A carrier-neutral data center, also called a carrier hotel, is a data center facility that is entirely independent of network providers.
This was an older article I had on my blog a few years ago. Much of this applies still.
Bandwidth is a big hurdle most aspiring WISPs face. The reason is if high-speed alternatives were already in place, the need for a WISP would not be as great. Sure there are business models in which the WISP can compete with other high-speed solutions. However, the bread and butter of a WISP is going into underserved areas.
You have several options for bringing a connection into your area to re-distribute to your customers. I will outline these and then go into further detail
-Leased Lines (Fractional, T-1, T3, etc.)
Leased Lines are the most easily accessible across the United States. However, as more and more providers build fiber it is taking over as the preferred method of connectivity. Fiber is more “future proof” than a T-Carrier circuit such as a T1 or T3. Most phone companies can provide t1 service to almost anywhere. This is because T1 service uses the existing copper already at 99% of locations. If you have a phone line you can almost always get t1 service. Once you go beyond T1 things get a little more complicated. However, T1 has the ability to do bonding if the carrier and telco support it. You essentially buy multiple T1s and combine them into a single “pipe”. This requires the provider to support bonding as well as some special configuration on your routers.
Some questions you should ask your provider/telco.
1.Where is my circuit “homed out of”? This means where does the circuit terminate on the facility end. You do not want this to be too far. If it is too far your reliability will suffer because you have more distance and equipment to go through. This raises the likelihood of an equipment failure, backhoe digging something up, & utility poles falling. The longer the distance also means the “loop charge” will most likely increase. We will get to that in a moment.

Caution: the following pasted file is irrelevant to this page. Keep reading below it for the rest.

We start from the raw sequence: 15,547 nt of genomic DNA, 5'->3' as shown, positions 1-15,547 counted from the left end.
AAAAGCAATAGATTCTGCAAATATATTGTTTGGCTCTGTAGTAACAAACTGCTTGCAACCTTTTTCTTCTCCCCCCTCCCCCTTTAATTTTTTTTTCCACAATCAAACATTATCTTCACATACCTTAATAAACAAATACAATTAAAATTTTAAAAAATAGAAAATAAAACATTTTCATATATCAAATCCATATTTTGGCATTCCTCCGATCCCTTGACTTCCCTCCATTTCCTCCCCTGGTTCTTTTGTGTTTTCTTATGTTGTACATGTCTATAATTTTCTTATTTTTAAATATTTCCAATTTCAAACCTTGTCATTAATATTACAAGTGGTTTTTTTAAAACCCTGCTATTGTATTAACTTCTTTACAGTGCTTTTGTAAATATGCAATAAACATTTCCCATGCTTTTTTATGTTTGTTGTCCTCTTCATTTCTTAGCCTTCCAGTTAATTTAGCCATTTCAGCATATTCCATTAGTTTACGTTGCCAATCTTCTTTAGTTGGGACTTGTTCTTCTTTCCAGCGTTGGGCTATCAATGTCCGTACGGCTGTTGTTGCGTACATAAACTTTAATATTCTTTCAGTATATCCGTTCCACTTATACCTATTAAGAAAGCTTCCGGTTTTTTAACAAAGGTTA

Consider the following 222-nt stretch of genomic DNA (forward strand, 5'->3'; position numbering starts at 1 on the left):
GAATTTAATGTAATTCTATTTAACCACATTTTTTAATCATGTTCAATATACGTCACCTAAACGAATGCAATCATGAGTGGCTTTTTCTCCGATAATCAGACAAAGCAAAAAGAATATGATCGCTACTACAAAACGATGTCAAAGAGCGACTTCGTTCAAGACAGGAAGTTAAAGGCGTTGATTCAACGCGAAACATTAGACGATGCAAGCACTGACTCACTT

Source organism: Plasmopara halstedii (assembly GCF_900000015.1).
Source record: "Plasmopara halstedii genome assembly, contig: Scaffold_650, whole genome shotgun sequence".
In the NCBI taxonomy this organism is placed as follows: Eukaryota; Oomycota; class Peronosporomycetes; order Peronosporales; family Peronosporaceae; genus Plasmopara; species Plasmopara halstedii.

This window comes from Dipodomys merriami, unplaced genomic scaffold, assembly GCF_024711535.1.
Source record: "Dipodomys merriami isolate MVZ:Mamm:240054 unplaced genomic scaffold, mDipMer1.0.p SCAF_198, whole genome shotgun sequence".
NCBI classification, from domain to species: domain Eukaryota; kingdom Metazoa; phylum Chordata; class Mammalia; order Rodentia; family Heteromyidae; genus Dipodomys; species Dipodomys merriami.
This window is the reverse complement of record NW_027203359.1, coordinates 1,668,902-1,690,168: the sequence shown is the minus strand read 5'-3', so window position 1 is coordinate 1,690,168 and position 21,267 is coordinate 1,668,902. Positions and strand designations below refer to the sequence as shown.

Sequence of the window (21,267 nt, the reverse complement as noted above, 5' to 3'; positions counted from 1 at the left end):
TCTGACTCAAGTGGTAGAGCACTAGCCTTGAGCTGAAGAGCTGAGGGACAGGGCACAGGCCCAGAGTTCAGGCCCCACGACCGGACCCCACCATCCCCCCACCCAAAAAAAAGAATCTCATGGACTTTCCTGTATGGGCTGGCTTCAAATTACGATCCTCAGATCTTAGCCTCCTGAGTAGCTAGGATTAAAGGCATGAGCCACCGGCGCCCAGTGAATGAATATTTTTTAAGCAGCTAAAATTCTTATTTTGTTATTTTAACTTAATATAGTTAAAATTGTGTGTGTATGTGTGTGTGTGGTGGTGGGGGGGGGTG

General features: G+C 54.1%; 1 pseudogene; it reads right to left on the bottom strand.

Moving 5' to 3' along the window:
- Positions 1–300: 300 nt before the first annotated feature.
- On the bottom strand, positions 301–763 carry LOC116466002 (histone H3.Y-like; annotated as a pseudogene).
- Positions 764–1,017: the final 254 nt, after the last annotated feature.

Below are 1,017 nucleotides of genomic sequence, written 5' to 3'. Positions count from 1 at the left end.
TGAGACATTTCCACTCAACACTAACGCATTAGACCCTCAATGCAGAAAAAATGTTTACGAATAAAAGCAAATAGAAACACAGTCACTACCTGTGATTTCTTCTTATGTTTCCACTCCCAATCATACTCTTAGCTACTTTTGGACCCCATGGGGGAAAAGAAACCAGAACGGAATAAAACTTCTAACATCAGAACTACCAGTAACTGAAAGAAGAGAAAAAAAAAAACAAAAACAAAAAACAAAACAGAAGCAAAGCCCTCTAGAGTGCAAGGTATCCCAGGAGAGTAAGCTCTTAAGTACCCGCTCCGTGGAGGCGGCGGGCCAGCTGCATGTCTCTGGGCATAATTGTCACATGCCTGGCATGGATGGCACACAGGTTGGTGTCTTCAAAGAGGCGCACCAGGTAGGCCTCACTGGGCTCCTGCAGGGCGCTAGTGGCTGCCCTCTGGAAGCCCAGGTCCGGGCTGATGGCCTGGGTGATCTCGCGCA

2.There are several types of T1s for our purposes. Some terms to familiarize oneself with are PRI, channelized, transport, and port fee.
3. Ask your provider to spell out what type of t1 this is. If you are buying the T1 from a backbone provider such as Qwest, Level3, and others they will typically bundle everything into one package. Ask them to break this down if they don’t. You want to know what the Local loop charge is, what the port fee is, and what the bandwidth costs. The local loop is typically what the telephone company charges to deliver the circuit from Point A (their equipment) to Point B (you). If you are going with a 3rd party, and not the local telephone company, the provider typically becomes the central point of contact for the entire circuit. This can add a level of complexity when issues arise.
The port fee is a charge normally passed on for connecting to the provider’s equipment. Say you have a 48 port switch sitting in a CO-Location facility. For each Ethernet cable you plug in from the telephone company they charge a fee either one-time and/or monthly. This is just the way it is typically. One of those “Because they can” charges. The 3rd charge is the cost of the Internet bandwidth. A T1 can handle 1.5 Megabits of bandwidth so the cost per Megabit is not as big of an issue because you are not buying in bulk.
4.Ask to see the Service Level Agreement (SLA). If you are unfamiliar with the terms have a consultant look this over.
5.Know where your DMARC location is. This is the spot where the provider’s responsibility ends and yours begins.